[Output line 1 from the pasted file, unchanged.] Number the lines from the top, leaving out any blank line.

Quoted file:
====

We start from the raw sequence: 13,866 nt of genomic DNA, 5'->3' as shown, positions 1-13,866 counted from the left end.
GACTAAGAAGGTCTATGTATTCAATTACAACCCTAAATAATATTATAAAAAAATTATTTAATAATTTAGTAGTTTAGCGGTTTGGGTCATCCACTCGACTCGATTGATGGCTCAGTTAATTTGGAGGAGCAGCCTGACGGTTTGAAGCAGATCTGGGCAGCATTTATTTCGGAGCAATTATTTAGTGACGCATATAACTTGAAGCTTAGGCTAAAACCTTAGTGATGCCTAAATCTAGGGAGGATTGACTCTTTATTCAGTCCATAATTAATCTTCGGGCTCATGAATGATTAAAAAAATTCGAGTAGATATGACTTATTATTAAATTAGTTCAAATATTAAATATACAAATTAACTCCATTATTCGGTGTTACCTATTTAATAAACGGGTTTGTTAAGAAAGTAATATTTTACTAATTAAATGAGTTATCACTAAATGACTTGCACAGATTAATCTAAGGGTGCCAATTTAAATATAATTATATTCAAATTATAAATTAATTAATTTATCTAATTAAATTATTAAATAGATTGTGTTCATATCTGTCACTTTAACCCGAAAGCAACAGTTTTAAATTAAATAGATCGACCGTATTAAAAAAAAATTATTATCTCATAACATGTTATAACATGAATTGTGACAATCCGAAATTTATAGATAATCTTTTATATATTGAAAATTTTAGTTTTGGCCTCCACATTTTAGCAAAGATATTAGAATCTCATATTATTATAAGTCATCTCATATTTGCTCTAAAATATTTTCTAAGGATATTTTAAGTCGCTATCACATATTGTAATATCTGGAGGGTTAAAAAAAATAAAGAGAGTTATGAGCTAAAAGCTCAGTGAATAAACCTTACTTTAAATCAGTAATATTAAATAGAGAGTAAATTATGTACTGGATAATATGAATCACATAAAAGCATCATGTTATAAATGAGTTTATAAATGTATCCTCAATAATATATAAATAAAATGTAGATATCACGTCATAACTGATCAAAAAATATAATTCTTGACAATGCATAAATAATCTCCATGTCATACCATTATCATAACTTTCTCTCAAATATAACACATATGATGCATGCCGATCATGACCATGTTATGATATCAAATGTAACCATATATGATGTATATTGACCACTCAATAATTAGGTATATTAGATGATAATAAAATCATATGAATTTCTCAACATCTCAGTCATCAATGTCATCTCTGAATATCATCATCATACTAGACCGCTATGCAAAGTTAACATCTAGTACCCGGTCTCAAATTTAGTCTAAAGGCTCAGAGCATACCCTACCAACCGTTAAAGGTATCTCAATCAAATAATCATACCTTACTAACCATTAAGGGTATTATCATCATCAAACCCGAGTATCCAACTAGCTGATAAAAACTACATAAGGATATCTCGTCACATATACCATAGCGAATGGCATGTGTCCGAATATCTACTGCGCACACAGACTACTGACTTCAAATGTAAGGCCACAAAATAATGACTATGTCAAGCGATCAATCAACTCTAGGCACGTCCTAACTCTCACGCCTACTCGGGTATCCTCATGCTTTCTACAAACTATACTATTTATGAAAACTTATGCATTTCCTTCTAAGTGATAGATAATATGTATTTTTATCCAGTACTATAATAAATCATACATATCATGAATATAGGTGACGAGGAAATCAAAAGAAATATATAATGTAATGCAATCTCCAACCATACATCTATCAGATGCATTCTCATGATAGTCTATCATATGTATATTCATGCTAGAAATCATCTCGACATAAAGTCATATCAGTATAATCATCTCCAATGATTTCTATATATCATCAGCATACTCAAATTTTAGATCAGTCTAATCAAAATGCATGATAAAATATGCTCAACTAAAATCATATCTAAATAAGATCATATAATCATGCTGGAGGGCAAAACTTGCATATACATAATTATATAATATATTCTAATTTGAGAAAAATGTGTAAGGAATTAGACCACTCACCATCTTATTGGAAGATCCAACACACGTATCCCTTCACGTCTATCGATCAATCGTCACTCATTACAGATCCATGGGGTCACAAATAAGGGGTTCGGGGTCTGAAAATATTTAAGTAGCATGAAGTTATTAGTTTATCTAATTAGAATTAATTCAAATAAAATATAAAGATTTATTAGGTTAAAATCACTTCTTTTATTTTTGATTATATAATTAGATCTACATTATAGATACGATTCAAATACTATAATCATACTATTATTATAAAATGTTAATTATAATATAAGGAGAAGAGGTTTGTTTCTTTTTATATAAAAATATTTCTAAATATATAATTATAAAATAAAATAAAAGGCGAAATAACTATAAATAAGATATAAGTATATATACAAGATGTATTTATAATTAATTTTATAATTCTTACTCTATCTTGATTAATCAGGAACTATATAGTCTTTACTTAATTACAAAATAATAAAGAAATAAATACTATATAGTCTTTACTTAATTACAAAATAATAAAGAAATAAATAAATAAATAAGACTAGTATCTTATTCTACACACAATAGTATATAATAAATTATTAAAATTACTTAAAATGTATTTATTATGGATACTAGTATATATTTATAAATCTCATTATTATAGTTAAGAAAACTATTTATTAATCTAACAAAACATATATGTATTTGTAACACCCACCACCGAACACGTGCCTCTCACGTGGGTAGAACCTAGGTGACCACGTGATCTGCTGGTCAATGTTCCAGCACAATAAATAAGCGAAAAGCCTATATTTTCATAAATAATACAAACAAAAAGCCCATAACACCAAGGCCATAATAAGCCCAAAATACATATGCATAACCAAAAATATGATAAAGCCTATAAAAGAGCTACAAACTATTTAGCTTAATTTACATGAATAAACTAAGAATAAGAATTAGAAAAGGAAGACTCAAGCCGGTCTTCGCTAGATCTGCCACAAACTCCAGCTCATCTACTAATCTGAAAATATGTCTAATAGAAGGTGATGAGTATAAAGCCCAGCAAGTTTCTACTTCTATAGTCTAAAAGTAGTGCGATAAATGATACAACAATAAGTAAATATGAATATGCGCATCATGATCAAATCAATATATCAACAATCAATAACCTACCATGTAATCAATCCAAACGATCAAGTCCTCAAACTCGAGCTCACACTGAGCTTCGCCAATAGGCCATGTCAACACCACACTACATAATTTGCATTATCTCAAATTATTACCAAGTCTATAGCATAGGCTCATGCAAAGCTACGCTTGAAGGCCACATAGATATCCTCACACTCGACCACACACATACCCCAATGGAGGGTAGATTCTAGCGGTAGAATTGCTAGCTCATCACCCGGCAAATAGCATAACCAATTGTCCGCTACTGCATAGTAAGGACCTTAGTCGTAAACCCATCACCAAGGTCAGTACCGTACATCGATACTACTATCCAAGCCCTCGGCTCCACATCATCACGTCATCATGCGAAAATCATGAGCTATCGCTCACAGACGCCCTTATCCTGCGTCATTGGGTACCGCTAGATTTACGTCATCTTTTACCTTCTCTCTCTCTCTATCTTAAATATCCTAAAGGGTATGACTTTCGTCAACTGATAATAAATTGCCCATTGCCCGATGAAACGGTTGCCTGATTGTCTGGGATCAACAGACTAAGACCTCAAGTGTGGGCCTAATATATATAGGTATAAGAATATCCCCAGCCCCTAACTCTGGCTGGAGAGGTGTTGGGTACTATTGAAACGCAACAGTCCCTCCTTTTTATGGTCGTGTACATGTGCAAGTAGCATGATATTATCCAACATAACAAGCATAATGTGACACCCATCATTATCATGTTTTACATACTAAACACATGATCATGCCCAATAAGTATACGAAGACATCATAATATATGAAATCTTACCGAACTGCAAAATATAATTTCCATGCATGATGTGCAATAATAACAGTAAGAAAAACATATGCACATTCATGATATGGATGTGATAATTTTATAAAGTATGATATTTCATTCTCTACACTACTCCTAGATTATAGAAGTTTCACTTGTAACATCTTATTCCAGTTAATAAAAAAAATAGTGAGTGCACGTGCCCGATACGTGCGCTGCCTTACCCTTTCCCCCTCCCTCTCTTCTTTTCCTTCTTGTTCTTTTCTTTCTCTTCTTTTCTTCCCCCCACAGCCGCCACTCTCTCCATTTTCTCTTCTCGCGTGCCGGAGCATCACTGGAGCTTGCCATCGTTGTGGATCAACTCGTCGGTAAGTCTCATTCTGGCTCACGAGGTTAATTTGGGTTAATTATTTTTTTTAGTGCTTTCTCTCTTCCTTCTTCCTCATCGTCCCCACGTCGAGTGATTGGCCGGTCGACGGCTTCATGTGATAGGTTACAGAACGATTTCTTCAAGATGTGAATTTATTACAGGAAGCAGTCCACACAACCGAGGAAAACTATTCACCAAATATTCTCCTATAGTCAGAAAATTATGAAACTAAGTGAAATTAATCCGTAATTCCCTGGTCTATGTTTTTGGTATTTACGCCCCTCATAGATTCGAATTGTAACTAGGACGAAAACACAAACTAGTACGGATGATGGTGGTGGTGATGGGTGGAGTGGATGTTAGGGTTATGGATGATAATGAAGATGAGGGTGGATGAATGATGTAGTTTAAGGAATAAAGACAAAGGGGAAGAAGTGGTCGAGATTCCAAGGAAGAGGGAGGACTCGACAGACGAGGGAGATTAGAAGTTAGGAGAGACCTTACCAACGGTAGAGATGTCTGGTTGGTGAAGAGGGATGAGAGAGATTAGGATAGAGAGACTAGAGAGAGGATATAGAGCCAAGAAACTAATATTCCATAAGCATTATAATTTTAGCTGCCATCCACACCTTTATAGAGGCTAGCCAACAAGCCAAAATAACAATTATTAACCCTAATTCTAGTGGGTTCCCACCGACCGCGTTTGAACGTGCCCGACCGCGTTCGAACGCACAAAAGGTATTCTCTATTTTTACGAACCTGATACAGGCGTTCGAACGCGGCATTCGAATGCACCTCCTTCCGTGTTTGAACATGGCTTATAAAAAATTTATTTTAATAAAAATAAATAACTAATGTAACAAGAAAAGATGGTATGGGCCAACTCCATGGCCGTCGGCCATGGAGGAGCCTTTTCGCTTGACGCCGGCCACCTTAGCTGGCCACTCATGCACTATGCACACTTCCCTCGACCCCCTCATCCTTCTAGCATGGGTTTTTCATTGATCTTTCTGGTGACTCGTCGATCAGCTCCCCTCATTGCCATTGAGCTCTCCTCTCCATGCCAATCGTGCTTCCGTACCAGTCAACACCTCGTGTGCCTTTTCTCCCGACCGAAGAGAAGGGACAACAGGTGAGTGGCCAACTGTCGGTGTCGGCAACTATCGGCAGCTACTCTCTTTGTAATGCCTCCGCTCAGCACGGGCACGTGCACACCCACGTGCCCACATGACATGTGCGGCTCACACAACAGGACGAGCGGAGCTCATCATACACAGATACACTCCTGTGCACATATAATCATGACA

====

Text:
We start from the raw sequence: 13,866 nt of genomic DNA, 5'->3' as shown, positions 1-13,866 counted from the left end.